Rye teacher told students to change answers on state exams, says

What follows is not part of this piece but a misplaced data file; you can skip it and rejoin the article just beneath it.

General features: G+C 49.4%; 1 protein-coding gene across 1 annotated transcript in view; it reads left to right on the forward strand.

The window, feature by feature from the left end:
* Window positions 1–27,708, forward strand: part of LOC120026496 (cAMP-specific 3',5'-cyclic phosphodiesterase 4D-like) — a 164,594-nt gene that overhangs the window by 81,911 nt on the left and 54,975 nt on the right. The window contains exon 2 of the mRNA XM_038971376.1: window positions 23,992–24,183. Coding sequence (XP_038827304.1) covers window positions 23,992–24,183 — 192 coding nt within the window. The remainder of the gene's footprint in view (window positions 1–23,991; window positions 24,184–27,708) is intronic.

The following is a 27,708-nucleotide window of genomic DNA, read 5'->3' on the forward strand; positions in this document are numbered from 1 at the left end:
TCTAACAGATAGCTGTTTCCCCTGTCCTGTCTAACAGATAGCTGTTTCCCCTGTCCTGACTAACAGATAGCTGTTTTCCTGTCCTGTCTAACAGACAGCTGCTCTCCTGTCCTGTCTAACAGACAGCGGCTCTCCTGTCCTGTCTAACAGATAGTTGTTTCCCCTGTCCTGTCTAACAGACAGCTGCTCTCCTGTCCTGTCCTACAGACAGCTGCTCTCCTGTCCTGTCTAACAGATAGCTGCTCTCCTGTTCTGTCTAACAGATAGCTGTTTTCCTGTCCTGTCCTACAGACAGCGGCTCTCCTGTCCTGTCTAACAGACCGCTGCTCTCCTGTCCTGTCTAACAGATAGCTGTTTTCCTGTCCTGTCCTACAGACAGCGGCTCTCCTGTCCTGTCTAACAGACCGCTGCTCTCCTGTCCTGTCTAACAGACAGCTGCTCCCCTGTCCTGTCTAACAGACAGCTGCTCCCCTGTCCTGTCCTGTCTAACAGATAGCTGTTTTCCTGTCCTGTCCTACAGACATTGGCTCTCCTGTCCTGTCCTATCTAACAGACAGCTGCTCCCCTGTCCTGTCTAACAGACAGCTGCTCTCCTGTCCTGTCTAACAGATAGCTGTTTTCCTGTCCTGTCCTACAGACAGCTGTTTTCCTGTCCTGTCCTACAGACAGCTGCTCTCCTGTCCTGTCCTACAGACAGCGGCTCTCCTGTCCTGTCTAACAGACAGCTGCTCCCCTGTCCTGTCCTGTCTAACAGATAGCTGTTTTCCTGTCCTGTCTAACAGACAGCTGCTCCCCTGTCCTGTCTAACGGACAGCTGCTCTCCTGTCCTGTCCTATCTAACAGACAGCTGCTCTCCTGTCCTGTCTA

Publication: May 9, 2014 Publication: Lohud By Swapna Venugopal Ramaswamy The Rye city school district responded Thursday to a federal lawsuit filed by two district teachers accused of improperly coaching students on state exams. (Photo: Tania Savayan, Staff) RYE – Osborn Elementary School teacher Carin Mehler told students to change answers during the state assessments in 2013, according to the Rye school district. Dana Coppola, a Milton Elementary School teacher, asked students to raise their hands after fixing an answer so she could check it again and tell them if it was right. These are some of the allegations detailed by the school district in a response to the two teachers’ lawsuits filed in federal court, providing details for the first time into their alleged “misconduct.” For more than a year since it placed four teachers on administrative leave for testing irregularities, the district has described the incidents as “improper coaching.” The superintendent charged Coppola on May 1 with 10 counts of “misconduct and neglect of duty” in 2011 and 2013. Thursday’s court filing shows the district’s investigation into Coppola, a tenured teacher, was launched after a parent complained that her child had received “assistance” during testing in 2011. “In light of this report, the district concluded it was necessary to investigate Coppola’s conduct further,” the district said in court papers. At least five students reported that, in 2013, Coppola reviewed their answers and “told them to check or fix answers that were incorrect, told students to add more detail to essay answers, assisted with spelling and gave additional information to assist in answering certain math questions,” the district alleges. In Mehler’s case, a concerned Osborn parent reported that both her children had received assistance from their teachers during the state exams. The other teacher, Gail Topol, a third-grade teacher at Osborn, returned to the classroom in February after paying a fine of $2,500 and converting 27 days of her administrative reassignment to a paid suspension. In the course of the district’s investigation, at least four students provided specific and detailed examples of how Mehler assisted them. “Mehler reviewed the students’ answers and suggested to students that they may want to change their answers, told students to add more detail to their answers and to check spelling, capitals and punctuations, told students to make their essays longer and explain things better, told students they did not need a protractor for questions and told students they did not need to measure to answer certain questions,” according to the district. Arthur Schwartz, the teachers’ attorney, called the allegations “preposterous.” “The teachers utterly deny it,” Schwartz said. “These are all things that happened during practice tests.” The district also accuses Mehler of dissuading the initial reporting student from “continuing to participate in the investigation by excluding the student from a party for her class and to intimidate the student and the student’s parent by undermining the veracity of the student in a draft of the end of the year Report Card.” “That’s a whole lot of malarkey,” said Schwartz, adding the teacher had no idea which student made the initial report. Coppola and Mehler, both on paid reassignment, are suing the district for $4 million and $1 million respectively in compensatory and punitive damages. Shannon Gold, a fourth-grade teacher at Milton, resigned from the district in January. The district changed its protocol on proctoring state assessments this year by disallowing teachers to oversee their own classes.